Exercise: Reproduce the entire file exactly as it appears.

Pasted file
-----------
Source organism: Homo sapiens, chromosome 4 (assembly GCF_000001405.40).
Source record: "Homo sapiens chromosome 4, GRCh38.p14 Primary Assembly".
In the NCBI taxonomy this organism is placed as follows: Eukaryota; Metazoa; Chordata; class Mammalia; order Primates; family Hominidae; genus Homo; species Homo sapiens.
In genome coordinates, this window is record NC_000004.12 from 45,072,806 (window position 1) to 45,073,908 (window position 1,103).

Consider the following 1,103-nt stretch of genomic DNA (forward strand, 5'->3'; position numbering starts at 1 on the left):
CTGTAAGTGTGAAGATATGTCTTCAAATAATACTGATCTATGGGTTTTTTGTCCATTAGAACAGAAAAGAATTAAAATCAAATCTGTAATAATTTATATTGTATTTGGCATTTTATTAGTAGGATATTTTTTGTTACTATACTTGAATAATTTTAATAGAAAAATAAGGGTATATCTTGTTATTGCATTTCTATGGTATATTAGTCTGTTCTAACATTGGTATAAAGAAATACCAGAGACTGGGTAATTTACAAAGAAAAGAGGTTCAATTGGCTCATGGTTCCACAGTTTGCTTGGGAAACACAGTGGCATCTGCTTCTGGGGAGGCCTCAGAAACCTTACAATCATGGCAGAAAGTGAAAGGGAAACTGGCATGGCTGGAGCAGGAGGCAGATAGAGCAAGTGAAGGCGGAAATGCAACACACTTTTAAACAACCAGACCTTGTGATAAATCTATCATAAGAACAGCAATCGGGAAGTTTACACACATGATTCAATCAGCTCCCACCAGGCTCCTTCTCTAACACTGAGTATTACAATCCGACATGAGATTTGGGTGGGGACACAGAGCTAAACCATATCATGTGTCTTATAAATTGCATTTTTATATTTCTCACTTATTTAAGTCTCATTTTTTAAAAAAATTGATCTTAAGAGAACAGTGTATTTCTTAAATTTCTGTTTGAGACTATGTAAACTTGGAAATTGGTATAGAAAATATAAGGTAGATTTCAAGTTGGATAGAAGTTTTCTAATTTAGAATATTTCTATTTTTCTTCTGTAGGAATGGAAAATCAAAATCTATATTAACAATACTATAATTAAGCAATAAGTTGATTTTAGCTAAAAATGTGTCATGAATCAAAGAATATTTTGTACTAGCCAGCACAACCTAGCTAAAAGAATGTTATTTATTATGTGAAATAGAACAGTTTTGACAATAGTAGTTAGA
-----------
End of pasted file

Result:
Source organism: Homo sapiens, chromosome 4 (assembly GCF_000001405.40).
Source record: "Homo sapiens chromosome 4, GRCh38.p14 Primary Assembly".
In the NCBI taxonomy this organism is placed as follows: Eukaryota; Metazoa; Chordata; class Mammalia; order Primates; family Hominidae; genus Homo; species Homo sapiens.
In genome coordinates, this window is record NC_000004.12 from 45,072,806 (window position 1) to 45,073,908 (window position 1,103).

Consider the following 1,103-nt stretch of genomic DNA (forward strand, 5'->3'; position numbering starts at 1 on the left):
CTGTAAGTGTGAAGATATGTCTTCAAATAATACTGATCTATGGGTTTTTTGTCCATTAGAACAGAAAAGAATTAAAATCAAATCTGTAATAATTTATATTGTATTTGGCATTTTATTAGTAGGATATTTTTTGTTACTATACTTGAATAATTTTAATAGAAAAATAAGGGTATATCTTGTTATTGCATTTCTATGGTATATTAGTCTGTTCTAACATTGGTATAAAGAAATACCAGAGACTGGGTAATTTACAAAGAAAAGAGGTTCAATTGGCTCATGGTTCCACAGTTTGCTTGGGAAACACAGTGGCATCTGCTTCTGGGGAGGCCTCAGAAACCTTACAATCATGGCAGAAAGTGAAAGGGAAACTGGCATGGCTGGAGCAGGAGGCAGATAGAGCAAGTGAAGGCGGAAATGCAACACACTTTTAAACAACCAGACCTTGTGATAAATCTATCATAAGAACAGCAATCGGGAAGTTTACACACATGATTCAATCAGCTCCCACCAGGCTCCTTCTCTAACACTGAGTATTACAATCCGACATGAGATTTGGGTGGGGACACAGAGCTAAACCATATCATGTGTCTTATAAATTGCATTTTTATATTTCTCACTTATTTAAGTCTCATTTTTTAAAAAAATTGATCTTAAGAGAACAGTGTATTTCTTAAATTTCTGTTTGAGACTATGTAAACTTGGAAATTGGTATAGAAAATATAAGGTAGATTTCAAGTTGGATAGAAGTTTTCTAATTTAGAATATTTCTATTTTTCTTCTGTAGGAATGGAAAATCAAAATCTATATTAACAATACTATAATTAAGCAATAAGTTGATTTTAGCTAAAAATGTGTCATGAATCAAAGAATATTTTGTACTAGCCAGCACAACCTAGCTAAAAGAATGTTATTTATTATGTGAAATAGAACAGTTTTGACAATAGTAGTTAGA